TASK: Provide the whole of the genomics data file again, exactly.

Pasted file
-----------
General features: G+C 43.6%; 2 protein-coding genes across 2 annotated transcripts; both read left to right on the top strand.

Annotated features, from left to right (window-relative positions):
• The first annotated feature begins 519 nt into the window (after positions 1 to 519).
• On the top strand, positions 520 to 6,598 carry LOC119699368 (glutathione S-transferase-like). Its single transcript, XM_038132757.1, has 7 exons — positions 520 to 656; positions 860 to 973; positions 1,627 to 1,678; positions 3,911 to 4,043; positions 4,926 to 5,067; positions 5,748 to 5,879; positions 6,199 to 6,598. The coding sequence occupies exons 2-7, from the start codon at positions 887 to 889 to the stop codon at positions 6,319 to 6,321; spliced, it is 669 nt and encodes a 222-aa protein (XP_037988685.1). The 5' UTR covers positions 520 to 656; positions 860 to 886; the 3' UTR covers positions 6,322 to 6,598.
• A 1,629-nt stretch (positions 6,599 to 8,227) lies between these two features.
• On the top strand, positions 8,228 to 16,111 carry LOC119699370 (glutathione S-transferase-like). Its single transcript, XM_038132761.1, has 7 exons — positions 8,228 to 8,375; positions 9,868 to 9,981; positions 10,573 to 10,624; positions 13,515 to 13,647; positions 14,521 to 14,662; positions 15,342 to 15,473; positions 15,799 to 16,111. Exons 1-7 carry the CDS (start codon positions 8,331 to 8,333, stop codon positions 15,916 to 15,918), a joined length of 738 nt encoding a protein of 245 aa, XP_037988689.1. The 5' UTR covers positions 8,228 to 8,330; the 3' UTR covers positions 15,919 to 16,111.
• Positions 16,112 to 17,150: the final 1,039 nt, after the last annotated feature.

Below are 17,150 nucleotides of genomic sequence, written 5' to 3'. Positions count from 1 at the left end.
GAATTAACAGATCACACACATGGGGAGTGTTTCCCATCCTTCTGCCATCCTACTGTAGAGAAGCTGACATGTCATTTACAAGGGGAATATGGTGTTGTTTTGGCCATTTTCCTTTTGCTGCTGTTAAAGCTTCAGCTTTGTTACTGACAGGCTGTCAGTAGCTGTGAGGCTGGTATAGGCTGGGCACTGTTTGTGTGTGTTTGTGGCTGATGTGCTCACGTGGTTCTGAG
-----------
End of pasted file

General features: G+C 43.6%; 2 protein-coding genes across 2 annotated transcripts; both read left to right on the top strand.

Annotated features, from left to right (window-relative positions):
• The first annotated feature begins 519 nt into the window (after positions 1 to 519).
• On the top strand, positions 520 to 6,598 carry LOC119699368 (glutathione S-transferase-like). Its single transcript, XM_038132757.1, has 7 exons — positions 520 to 656; positions 860 to 973; positions 1,627 to 1,678; positions 3,911 to 4,043; positions 4,926 to 5,067; positions 5,748 to 5,879; positions 6,199 to 6,598. The coding sequence occupies exons 2-7, from the start codon at positions 887 to 889 to the stop codon at positions 6,319 to 6,321; spliced, it is 669 nt and encodes a 222-aa protein (XP_037988685.1). The 5' UTR covers positions 520 to 656; positions 860 to 886; the 3' UTR covers positions 6,322 to 6,598.
• A 1,629-nt stretch (positions 6,599 to 8,227) lies between these two features.
• On the top strand, positions 8,228 to 16,111 carry LOC119699370 (glutathione S-transferase-like). Its single transcript, XM_038132761.1, has 7 exons — positions 8,228 to 8,375; positions 9,868 to 9,981; positions 10,573 to 10,624; positions 13,515 to 13,647; positions 14,521 to 14,662; positions 15,342 to 15,473; positions 15,799 to 16,111. Exons 1-7 carry the CDS (start codon positions 8,331 to 8,333, stop codon positions 15,916 to 15,918), a joined length of 738 nt encoding a protein of 245 aa, XP_037988689.1. The 5' UTR covers positions 8,228 to 8,330; the 3' UTR covers positions 15,919 to 16,111.
• Positions 16,112 to 17,150: the final 1,039 nt, after the last annotated feature.

Below are 17,150 nucleotides of genomic sequence, written 5' to 3'. Positions count from 1 at the left end.
GAATTAACAGATCACACACATGGGGAGTGTTTCCCATCCTTCTGCCATCCTACTGTAGAGAAGCTGACATGTCATTTACAAGGGGAATATGGTGTTGTTTTGGCCATTTTCCTTTTGCTGCTGTTAAAGCTTCAGCTTTGTTACTGACAGGCTGTCAGTAGCTGTGAGGCTGGTATAGGCTGGGCACTGTTTGTGTGTGTTTGTGGCTGATGTGCTCACGTGGTTCTGAG